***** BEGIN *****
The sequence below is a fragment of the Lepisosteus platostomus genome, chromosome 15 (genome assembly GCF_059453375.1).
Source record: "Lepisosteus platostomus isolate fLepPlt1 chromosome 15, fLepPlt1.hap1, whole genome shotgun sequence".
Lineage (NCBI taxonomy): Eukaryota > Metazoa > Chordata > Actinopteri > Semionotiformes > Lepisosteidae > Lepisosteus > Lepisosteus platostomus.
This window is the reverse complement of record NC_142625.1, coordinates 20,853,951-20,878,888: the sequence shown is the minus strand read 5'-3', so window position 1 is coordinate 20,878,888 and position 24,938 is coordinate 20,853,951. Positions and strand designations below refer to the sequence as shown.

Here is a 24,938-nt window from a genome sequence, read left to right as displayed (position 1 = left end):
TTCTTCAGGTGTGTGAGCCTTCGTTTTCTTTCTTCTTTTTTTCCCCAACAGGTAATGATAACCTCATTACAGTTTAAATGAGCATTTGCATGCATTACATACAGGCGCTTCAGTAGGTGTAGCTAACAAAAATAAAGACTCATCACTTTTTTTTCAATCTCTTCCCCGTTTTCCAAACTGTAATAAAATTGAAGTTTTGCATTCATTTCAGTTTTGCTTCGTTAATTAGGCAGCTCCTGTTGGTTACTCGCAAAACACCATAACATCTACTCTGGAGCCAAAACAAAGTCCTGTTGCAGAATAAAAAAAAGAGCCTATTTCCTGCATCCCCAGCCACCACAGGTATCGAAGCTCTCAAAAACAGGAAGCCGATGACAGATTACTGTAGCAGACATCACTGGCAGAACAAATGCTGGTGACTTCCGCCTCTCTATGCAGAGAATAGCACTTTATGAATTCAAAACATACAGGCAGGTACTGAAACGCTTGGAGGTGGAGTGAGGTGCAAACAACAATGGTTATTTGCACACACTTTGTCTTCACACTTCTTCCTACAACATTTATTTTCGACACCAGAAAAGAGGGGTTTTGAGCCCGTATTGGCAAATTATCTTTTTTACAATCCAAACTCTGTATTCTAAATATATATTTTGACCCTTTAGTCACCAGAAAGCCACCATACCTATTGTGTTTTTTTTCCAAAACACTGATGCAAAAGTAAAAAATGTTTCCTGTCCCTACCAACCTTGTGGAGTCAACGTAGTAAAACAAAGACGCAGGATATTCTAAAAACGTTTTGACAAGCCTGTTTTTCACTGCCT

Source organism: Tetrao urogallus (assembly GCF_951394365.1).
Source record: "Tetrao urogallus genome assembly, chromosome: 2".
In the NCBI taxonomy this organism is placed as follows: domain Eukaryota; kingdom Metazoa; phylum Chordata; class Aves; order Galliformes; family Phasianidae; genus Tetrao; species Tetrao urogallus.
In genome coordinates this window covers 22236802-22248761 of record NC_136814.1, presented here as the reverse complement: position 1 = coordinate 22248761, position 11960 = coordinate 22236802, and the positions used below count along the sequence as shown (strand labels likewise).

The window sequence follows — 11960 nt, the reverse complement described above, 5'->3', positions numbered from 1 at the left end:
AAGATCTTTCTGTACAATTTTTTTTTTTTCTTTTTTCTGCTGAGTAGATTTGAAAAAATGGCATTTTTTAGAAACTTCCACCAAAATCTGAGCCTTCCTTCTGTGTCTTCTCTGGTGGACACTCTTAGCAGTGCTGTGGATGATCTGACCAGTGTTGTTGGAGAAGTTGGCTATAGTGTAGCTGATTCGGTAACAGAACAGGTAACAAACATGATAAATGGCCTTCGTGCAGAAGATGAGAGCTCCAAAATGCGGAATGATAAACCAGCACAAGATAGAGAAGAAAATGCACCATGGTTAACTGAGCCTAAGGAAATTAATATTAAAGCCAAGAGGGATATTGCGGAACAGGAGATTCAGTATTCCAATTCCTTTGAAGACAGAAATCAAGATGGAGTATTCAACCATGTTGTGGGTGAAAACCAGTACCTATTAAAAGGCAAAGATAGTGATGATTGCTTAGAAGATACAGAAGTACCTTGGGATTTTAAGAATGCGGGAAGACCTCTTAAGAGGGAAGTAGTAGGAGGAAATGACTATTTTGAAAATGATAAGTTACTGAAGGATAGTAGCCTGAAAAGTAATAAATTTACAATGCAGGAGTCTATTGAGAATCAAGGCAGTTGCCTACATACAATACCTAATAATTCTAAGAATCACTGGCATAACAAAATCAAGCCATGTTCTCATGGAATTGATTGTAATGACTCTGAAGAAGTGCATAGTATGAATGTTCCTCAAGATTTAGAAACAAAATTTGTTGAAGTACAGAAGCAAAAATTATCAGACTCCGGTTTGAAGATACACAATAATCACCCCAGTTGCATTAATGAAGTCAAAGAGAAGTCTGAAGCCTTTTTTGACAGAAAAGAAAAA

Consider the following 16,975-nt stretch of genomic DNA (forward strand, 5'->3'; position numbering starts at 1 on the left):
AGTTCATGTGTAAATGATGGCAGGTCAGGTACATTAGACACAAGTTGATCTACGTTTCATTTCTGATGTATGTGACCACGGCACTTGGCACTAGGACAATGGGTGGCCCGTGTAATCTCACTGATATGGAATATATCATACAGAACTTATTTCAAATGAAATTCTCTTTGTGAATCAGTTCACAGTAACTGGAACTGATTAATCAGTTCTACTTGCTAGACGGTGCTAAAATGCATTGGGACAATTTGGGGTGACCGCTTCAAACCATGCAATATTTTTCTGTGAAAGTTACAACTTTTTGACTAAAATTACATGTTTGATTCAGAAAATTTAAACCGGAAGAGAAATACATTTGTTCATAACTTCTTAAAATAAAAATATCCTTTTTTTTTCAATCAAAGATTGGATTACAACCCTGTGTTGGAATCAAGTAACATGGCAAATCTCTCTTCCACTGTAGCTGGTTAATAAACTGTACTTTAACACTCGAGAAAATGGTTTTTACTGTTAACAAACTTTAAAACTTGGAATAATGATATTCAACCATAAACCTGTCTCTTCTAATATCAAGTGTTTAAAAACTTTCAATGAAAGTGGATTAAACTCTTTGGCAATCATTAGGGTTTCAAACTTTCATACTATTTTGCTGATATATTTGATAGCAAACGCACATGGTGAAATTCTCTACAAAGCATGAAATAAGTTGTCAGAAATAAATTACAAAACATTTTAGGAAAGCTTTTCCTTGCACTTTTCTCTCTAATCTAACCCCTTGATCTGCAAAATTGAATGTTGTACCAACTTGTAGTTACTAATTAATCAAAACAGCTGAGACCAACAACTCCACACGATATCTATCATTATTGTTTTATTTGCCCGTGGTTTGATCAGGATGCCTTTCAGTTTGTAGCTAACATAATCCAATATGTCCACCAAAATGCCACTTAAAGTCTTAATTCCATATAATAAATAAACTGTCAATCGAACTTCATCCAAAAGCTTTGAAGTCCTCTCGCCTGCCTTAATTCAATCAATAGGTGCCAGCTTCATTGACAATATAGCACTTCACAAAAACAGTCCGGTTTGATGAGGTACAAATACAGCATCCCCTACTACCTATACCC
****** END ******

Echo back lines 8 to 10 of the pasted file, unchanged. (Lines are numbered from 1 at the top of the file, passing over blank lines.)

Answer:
Source record: "Tetrao urogallus genome assembly, chromosome: 2".
In the NCBI taxonomy this organism is placed as follows: domain Eukaryota; kingdom Metazoa; phylum Chordata; class Aves; order Galliformes; family Phasianidae; genus Tetrao; species Tetrao urogallus.
In genome coordinates this window covers 22236802-22248761 of record NC_136814.1, presented here as the reverse complement: position 1 = coordinate 22248761, position 11960 = coordinate 22236802, and the positions used below count along the sequence as shown (strand labels likewise).